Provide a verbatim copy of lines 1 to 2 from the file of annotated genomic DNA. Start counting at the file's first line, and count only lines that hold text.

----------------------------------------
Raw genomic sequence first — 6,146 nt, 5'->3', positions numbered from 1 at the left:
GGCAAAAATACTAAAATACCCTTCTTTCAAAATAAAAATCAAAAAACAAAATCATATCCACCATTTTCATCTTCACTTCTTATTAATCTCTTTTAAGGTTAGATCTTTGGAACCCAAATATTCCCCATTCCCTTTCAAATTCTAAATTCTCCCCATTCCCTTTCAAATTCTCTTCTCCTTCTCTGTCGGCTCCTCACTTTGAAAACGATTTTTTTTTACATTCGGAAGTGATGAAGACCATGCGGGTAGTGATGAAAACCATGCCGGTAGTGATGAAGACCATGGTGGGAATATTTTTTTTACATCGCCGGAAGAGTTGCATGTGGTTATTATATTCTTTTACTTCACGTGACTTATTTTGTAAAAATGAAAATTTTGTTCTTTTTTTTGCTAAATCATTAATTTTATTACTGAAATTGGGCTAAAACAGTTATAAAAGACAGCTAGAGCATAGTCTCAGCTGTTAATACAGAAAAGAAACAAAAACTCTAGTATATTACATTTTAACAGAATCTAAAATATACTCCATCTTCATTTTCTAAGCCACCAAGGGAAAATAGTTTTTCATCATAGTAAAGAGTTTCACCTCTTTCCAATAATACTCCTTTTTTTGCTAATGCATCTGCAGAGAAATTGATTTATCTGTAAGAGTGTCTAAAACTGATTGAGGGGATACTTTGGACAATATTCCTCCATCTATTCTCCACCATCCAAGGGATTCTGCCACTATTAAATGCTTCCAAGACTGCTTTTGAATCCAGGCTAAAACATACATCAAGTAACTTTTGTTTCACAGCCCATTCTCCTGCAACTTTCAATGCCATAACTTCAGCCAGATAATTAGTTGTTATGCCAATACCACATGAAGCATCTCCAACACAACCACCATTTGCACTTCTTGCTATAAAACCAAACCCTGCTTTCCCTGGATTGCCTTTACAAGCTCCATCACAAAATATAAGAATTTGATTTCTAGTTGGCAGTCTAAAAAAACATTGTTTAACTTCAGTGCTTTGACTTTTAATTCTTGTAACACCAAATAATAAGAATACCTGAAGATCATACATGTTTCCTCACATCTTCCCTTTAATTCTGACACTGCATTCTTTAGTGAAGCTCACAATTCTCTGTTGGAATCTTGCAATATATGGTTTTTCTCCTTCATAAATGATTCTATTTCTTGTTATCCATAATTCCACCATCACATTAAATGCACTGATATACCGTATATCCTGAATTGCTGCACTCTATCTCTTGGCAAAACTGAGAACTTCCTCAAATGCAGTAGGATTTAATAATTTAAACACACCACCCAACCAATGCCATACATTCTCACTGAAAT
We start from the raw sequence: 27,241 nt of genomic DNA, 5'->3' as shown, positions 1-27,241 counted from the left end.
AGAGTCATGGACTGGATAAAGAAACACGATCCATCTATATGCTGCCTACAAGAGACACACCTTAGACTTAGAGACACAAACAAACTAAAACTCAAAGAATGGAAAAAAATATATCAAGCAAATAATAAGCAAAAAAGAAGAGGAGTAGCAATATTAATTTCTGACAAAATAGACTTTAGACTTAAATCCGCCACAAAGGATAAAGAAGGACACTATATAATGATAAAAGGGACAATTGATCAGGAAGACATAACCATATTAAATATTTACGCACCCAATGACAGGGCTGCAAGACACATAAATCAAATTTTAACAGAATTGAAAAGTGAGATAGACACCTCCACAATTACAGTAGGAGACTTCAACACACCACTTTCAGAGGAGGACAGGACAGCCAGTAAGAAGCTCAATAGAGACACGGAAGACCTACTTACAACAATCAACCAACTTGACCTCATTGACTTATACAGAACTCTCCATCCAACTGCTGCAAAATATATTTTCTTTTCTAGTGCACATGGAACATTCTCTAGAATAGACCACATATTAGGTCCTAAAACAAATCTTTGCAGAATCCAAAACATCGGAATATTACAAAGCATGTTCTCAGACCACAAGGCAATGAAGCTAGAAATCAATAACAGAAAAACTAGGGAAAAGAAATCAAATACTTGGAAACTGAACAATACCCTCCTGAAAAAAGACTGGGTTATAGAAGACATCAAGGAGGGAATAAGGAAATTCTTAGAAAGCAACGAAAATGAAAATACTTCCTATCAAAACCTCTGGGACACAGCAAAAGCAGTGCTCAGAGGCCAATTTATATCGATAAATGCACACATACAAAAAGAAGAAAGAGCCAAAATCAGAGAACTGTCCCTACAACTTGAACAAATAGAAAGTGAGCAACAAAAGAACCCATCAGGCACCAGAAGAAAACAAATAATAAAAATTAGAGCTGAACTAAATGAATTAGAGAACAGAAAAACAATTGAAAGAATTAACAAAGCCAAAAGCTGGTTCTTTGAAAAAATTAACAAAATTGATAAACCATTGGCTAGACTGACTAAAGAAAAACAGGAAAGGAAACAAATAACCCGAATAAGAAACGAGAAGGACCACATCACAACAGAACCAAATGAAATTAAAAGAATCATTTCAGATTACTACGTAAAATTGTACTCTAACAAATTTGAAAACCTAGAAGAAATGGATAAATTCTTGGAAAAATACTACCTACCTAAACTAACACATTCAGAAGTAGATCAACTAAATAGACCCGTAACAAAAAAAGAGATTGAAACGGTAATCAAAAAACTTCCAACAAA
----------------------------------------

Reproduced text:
Raw genomic sequence first — 6,146 nt, 5'->3', positions numbered from 1 at the left:
GGCAAAAATACTAAAATACCCTTCTTTCAAAATAAAAATCAAAAAACAAAATCATATCCACCATTTTCATCTTCACTTCTTATTAATCTCTTTTAAGGTTAGATCTTTGGAACCCAAATATTCCCCATTCCCTTTCAAATTCTAAATTCTCCCCATTCCCTTTCAAATTCTCTTCTCCTTCTCTGTCGGCTCCTCACTTTGAAAACGATTTTTTTTTACATTCGGAAGTGATGAAGACCATGCGGGTAGTGATGAAAACCATGCCGGTAGTGATGAAGACCATGGTGGGAATATTTTTTTTACATCGCCGGAAGAGTTGCATGTGGTTATTATATTCTTTTACTTCACGTGACTTATTTTGTAAAAATGAAAATTTTGTTCTTTTTTTTGCTAAATCATTAATTTTATTACTGAAATTGGGCTAAAACAGTTATAAAAGACAGCTAGAGCATAGTCTCAGCTGTTAATACAGAAAAGAAACAAAAACTCTAGTATATTACATTTTAACAGAATCTAAAATATACTCCATCTTCATTTTCTAAGCCACCAAGGGAAAATAGTTTTTCATCATAGTAAAGAGTTTCACCTCTTTCCAATAATACTCCTTTTTTTGCTAATGCATCTGCAGAGAAATTGATTTATCTGTAAGAGTGTCTAAAACTGATTGAGGGGATACTTTGGACAATATTCCTCCATCTATTCTCCACCATCCAAGGGATTCTGCCACTATTAAATGCTTCCAAGACTGCTTTTGAATCCAGGCTAAAACATACATCAAGTAACTTTTGTTTCACAGCCCATTCTCCTGCAACTTTCAATGCCATAACTTCAGCCAGATAATTAGTTGTTATGCCAATACCACATGAAGCATCTCCAACACAACCACCATTTGCACTTCTTGCTATAAAACCAAACCCTGCTTTCCCTGGATTGCCTTTACAAGCTCCATCACAAAATATAAGAATTTGATTTCTAGTTGGCAGTCTAAAAAAACATTGTTTAACTTCAGTGCTTTGACTTTTAATTCTTGTAACACCAAATAATAAGAATACCTGAAGATCATACATGTTTCCTCACATCTTCCCTTTAATTCTGACACTGCATTCTTTAGTGAAGCTCACAATTCTCTGTTGGAATCTTGCAATATATGGTTTTTCTCCTTCATAAATGATTCTATTTCTTGTTATCCATAATTCCACCATCACATTAAATGCACTGATATACCGTATATCCTGAATTGCTGCACTCTATCTCTTGGCAAAACTGAGAACTTCCTCAAATGCAGTAGGATTTAATAATTTAAACACACCACCCAACCAATGCCATACATTCTCACTGAAAT